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Numerical Investigations of Transport and Chemistry Modeling for Lean Premixed Hydrogen Combustion


Schlup, Jason Robert (2018) Numerical Investigations of Transport and Chemistry Modeling for Lean Premixed Hydrogen Combustion. Dissertation (Ph.D.), California Institute of Technology. doi:10.7907/KFN6-7K54.


The use of hydrogen as a fuel for power generation applications has been suggested as an additive to, or replacement of, hydrocarbon fuels. The safety of hydrogen combustion has also received recent attention due to nuclear power plant disasters and the rise of hydrogen refuelling stations. In these uses and scenarios, lean hydrogen--air flames are prone to thermo-diffusive instabilities which can be dangerous to equipment and personnel. These instabilities are heavily influenced by two mechanisms: transport properties (e.g., diffusion) and chemical species production rates. This thesis investigates lean premixed hydrogen combustion using direct numerical simulations. A wide range of flame configurations are considered, spanning one-dimensional steady configurations to three-dimensional unsteady laminar and turbulent flames with high curvature. In particular, the two controlling mechanisms of thermo-diffusive instabilities are carefully investigated.

The effects of transport properties, in particular the importance of thermal diffusion in these mixtures, are quantified through global and local evaluations. Thermal diffusion is found to change flame speeds in one-dimensional flat flames, and also modify species profiles due to the increased diffusivity of light reactants. The impact of thermal diffusion is greatly enhanced in the presence of flame curvature, resulting in higher flame speeds (20% to 30% for two- and three-dimensional laminar and turbulent flames), fuel consumption, and flame surface area relative to simulations neglecting thermal diffusion. The mixture-averaged thermal diffusion model proposed by Chapman and Cowling (1970) is found to accurately reproduce global and local flame statistics (including enhanced burning and local extinction) computed using multicomponent transport at significantly reduced costs. Further cost reductions of the mixture-averaged thermal diffusion method are undertaken, and a new model is developed with constant computational requirements for large (~100 species) chemical models. The resulting reduced thermal diffusion model additionally improves upon the accuracy of the mixture-averaged thermal diffusion technique.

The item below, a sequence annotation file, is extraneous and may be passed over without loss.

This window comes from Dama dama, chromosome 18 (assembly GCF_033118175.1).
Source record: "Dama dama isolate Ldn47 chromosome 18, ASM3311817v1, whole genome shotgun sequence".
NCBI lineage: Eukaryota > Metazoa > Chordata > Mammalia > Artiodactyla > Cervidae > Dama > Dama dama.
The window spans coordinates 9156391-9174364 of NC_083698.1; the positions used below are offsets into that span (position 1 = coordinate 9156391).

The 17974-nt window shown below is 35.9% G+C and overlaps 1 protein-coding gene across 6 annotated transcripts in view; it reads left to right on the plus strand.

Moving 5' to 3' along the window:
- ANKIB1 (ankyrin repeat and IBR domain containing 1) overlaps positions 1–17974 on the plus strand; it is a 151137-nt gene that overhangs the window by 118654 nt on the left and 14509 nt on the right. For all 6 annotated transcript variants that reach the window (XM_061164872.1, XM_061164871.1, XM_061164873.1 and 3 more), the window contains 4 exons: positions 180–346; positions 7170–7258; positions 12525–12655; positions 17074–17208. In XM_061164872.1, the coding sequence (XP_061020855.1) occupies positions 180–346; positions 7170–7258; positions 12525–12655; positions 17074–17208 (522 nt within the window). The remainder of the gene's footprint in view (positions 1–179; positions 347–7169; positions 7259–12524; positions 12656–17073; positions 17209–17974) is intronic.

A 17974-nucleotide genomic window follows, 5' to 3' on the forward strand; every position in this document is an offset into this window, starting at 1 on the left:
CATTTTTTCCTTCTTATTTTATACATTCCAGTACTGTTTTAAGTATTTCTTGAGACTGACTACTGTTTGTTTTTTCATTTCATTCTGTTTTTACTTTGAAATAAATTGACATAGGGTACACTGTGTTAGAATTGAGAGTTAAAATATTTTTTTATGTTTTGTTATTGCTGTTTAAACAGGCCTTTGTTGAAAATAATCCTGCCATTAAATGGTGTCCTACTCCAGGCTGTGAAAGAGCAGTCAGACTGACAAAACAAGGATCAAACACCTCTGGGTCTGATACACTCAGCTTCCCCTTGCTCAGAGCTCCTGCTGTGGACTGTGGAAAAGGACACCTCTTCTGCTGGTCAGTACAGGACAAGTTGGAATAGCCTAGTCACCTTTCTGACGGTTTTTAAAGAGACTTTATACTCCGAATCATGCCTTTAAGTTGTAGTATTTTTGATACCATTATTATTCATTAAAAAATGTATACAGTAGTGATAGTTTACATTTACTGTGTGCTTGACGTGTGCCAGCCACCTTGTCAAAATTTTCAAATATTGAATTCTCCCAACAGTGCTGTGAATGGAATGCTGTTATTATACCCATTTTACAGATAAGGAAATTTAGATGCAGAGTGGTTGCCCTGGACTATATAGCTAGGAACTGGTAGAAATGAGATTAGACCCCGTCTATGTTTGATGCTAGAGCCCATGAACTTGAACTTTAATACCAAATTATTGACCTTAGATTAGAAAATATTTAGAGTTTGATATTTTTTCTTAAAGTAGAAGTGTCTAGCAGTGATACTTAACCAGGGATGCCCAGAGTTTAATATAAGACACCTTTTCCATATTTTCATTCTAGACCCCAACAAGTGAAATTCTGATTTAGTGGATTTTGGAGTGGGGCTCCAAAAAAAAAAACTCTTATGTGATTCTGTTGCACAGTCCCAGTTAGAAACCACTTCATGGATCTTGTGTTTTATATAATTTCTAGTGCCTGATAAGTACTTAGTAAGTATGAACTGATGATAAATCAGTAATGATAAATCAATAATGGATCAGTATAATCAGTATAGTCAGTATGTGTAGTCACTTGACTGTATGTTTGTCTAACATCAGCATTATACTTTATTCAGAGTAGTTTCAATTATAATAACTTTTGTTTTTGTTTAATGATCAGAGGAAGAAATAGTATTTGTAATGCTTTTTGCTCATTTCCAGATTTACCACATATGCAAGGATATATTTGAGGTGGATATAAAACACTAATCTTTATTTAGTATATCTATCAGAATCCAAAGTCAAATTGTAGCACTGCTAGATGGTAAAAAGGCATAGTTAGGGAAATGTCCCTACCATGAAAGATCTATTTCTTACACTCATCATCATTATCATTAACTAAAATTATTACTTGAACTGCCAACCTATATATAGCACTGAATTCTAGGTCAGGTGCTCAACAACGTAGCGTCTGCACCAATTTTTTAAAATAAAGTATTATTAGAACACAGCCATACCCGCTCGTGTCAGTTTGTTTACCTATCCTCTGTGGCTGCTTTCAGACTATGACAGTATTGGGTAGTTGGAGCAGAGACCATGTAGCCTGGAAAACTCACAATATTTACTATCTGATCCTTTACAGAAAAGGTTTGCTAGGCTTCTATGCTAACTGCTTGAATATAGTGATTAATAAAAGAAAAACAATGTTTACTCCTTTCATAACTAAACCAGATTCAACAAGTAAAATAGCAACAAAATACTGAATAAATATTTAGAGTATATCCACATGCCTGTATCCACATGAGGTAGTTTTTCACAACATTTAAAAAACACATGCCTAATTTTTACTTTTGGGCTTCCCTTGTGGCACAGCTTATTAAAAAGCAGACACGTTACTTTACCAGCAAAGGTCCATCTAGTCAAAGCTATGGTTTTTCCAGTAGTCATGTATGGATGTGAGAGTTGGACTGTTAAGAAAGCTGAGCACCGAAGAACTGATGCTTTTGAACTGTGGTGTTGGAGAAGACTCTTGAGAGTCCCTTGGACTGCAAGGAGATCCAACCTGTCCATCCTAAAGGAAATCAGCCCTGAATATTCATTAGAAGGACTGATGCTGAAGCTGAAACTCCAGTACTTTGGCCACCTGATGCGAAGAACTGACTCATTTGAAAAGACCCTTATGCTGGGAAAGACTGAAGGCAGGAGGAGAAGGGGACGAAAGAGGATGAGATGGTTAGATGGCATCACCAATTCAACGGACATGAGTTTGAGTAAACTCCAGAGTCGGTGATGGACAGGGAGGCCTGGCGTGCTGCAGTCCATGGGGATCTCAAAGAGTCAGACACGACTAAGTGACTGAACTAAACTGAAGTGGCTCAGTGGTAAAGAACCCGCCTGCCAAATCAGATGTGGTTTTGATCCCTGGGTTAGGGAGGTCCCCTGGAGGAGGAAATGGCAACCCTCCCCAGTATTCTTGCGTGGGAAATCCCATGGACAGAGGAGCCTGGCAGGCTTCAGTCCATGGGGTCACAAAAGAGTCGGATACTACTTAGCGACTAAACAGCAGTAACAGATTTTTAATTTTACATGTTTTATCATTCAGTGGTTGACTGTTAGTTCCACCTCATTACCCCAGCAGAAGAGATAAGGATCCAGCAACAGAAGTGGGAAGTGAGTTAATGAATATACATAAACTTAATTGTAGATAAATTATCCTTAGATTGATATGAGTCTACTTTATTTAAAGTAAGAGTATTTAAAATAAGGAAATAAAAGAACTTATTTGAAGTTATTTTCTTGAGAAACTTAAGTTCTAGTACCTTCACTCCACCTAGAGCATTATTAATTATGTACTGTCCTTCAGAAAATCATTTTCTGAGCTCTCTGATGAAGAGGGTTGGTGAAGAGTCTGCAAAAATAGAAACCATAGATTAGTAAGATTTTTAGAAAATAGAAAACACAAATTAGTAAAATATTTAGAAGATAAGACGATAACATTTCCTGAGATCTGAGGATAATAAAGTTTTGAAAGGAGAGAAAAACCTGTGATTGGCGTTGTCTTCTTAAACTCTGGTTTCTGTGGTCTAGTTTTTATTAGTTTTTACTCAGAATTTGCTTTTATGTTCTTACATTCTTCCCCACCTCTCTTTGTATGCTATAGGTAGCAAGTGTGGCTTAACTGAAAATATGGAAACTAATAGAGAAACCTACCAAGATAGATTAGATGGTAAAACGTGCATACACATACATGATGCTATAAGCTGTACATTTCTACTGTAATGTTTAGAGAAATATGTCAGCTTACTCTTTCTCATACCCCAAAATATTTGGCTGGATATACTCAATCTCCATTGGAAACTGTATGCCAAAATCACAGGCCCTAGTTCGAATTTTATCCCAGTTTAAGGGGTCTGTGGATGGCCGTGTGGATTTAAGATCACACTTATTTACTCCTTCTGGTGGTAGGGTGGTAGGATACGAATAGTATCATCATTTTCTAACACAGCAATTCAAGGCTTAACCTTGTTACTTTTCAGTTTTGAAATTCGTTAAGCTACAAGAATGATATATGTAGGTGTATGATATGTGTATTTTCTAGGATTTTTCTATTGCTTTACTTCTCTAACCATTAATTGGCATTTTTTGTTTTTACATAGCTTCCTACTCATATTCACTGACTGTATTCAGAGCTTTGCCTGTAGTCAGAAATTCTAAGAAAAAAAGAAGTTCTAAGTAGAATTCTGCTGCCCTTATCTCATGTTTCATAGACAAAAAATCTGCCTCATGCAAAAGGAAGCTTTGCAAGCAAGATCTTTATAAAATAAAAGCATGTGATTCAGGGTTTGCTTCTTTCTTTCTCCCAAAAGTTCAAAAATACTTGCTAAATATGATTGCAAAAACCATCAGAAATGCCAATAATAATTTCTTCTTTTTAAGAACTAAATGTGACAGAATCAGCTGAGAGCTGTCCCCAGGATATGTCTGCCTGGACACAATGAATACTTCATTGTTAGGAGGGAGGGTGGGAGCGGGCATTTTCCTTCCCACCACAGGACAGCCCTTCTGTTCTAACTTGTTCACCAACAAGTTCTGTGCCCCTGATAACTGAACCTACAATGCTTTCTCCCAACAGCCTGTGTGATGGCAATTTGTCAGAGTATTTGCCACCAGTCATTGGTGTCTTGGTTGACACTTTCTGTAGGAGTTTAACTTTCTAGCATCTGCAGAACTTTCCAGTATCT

The effects of fluctuating chemical source terms on flame instabilities are then investigated using tabulated chemistry. One-dimensional unstretched flames including non-equal diffusion and thermal diffusion are incorporated into a chemistry table. This table successfully captures the interaction of differential diffusion and flame curvature. The chemistry tabulation approach is applied to a similar set of flame configurations, and accurate predictions of global and local statistics are found. The tabulated chemistry method reproduces flame curvature, local enhanced burning, and local extinction of unstable flames using one-dimensional, flat, burning flames in its construction. The proposed reduced-order thermal diffusion and chemistry tabulation models significantly reduce computational costs while simultaneously including physical properties necessary to predict lean premixed hydrogen--air flame instabilities.

Item Type:Thesis (Dissertation (Ph.D.))
Subject Keywords:Hydrogen combustion, diffusion modeling, chemistry modeling, computational fluid dynamics, reacting flow, direct numerical simulation
Degree Grantor:California Institute of Technology
Division:Engineering and Applied Science
Major Option:Aeronautics
Awards:Richard Bruce Chapman Memorial Award, 2018.
Thesis Availability:Public (worldwide access)
Research Advisor(s):
  • Blanquart, Guillaume
Thesis Committee:
  • Meiron, Daniel I. (chair)
  • Pullin, Dale Ian
  • Shepherd, Joseph E.
  • Blanquart, Guillaume
Defense Date:23 May 2018
Record Number:CaltechTHESIS:05312018-170312588
Persistent URL:
Related URLs:
URLURL TypeDescription article adapted for Chapter 3. article adapted for Chapter 4.
Schlup, Jason Robert0000-0002-3121-3477
Default Usage Policy:No commercial reproduction, distribution, display or performance rights in this work are provided.
ID Code:10991
Deposited By: Jason Schlup
Deposited On:08 Jun 2018 00:26
Last Modified:04 Oct 2019 00:22

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